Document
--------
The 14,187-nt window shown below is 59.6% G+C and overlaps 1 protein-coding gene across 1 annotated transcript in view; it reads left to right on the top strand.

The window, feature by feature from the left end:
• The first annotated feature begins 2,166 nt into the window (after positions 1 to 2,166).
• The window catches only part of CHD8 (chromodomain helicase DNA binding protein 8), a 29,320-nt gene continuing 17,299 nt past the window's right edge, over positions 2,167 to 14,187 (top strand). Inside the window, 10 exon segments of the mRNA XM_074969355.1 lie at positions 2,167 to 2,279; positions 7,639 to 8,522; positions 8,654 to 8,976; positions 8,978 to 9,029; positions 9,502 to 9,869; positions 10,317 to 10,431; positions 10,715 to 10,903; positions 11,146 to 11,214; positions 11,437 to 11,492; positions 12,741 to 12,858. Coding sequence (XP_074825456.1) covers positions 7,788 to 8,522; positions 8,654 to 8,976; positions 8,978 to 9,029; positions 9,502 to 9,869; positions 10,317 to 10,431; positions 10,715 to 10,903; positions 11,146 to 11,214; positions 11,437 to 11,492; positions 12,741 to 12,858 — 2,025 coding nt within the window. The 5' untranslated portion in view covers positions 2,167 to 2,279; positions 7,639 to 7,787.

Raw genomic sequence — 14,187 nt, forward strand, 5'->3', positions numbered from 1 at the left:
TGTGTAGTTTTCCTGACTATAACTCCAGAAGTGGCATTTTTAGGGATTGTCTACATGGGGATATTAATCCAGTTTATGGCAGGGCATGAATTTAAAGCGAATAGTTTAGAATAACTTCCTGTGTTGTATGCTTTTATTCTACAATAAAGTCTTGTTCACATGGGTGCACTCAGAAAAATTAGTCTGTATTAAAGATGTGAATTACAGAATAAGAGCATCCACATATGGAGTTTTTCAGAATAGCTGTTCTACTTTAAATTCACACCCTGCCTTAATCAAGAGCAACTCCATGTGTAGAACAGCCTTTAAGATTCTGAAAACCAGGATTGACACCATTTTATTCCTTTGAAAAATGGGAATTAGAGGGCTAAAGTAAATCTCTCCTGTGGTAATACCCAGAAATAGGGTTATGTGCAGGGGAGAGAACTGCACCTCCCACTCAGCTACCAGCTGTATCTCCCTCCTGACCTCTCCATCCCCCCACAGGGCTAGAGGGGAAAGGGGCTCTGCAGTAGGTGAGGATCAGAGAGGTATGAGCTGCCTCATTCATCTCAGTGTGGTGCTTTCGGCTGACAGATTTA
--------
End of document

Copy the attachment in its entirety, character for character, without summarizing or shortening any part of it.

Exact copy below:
The 14,187-nt window shown below is 59.6% G+C and overlaps 1 protein-coding gene across 1 annotated transcript in view; it reads left to right on the top strand.

The window, feature by feature from the left end:
• The first annotated feature begins 2,166 nt into the window (after positions 1 to 2,166).
• The window catches only part of CHD8 (chromodomain helicase DNA binding protein 8), a 29,320-nt gene continuing 17,299 nt past the window's right edge, over positions 2,167 to 14,187 (top strand). Inside the window, 10 exon segments of the mRNA XM_074969355.1 lie at positions 2,167 to 2,279; positions 7,639 to 8,522; positions 8,654 to 8,976; positions 8,978 to 9,029; positions 9,502 to 9,869; positions 10,317 to 10,431; positions 10,715 to 10,903; positions 11,146 to 11,214; positions 11,437 to 11,492; positions 12,741 to 12,858. Coding sequence (XP_074825456.1) covers positions 7,788 to 8,522; positions 8,654 to 8,976; positions 8,978 to 9,029; positions 9,502 to 9,869; positions 10,317 to 10,431; positions 10,715 to 10,903; positions 11,146 to 11,214; positions 11,437 to 11,492; positions 12,741 to 12,858 — 2,025 coding nt within the window. The 5' untranslated portion in view covers positions 2,167 to 2,279; positions 7,639 to 7,787.

Raw genomic sequence — 14,187 nt, forward strand, 5'->3', positions numbered from 1 at the left:
TGTGTAGTTTTCCTGACTATAACTCCAGAAGTGGCATTTTTAGGGATTGTCTACATGGGGATATTAATCCAGTTTATGGCAGGGCATGAATTTAAAGCGAATAGTTTAGAATAACTTCCTGTGTTGTATGCTTTTATTCTACAATAAAGTCTTGTTCACATGGGTGCACTCAGAAAAATTAGTCTGTATTAAAGATGTGAATTACAGAATAAGAGCATCCACATATGGAGTTTTTCAGAATAGCTGTTCTACTTTAAATTCACACCCTGCCTTAATCAAGAGCAACTCCATGTGTAGAACAGCCTTTAAGATTCTGAAAACCAGGATTGACACCATTTTATTCCTTTGAAAAATGGGAATTAGAGGGCTAAAGTAAATCTCTCCTGTGGTAATACCCAGAAATAGGGTTATGTGCAGGGGAGAGAACTGCACCTCCCACTCAGCTACCAGCTGTATCTCCCTCCTGACCTCTCCATCCCCCCACAGGGCTAGAGGGGAAAGGGGCTCTGCAGTAGGTGAGGATCAGAGAGGTATGAGCTGCCTCATTCATCTCAGTGTGGTGCTTTCGGCTGACAGATTTA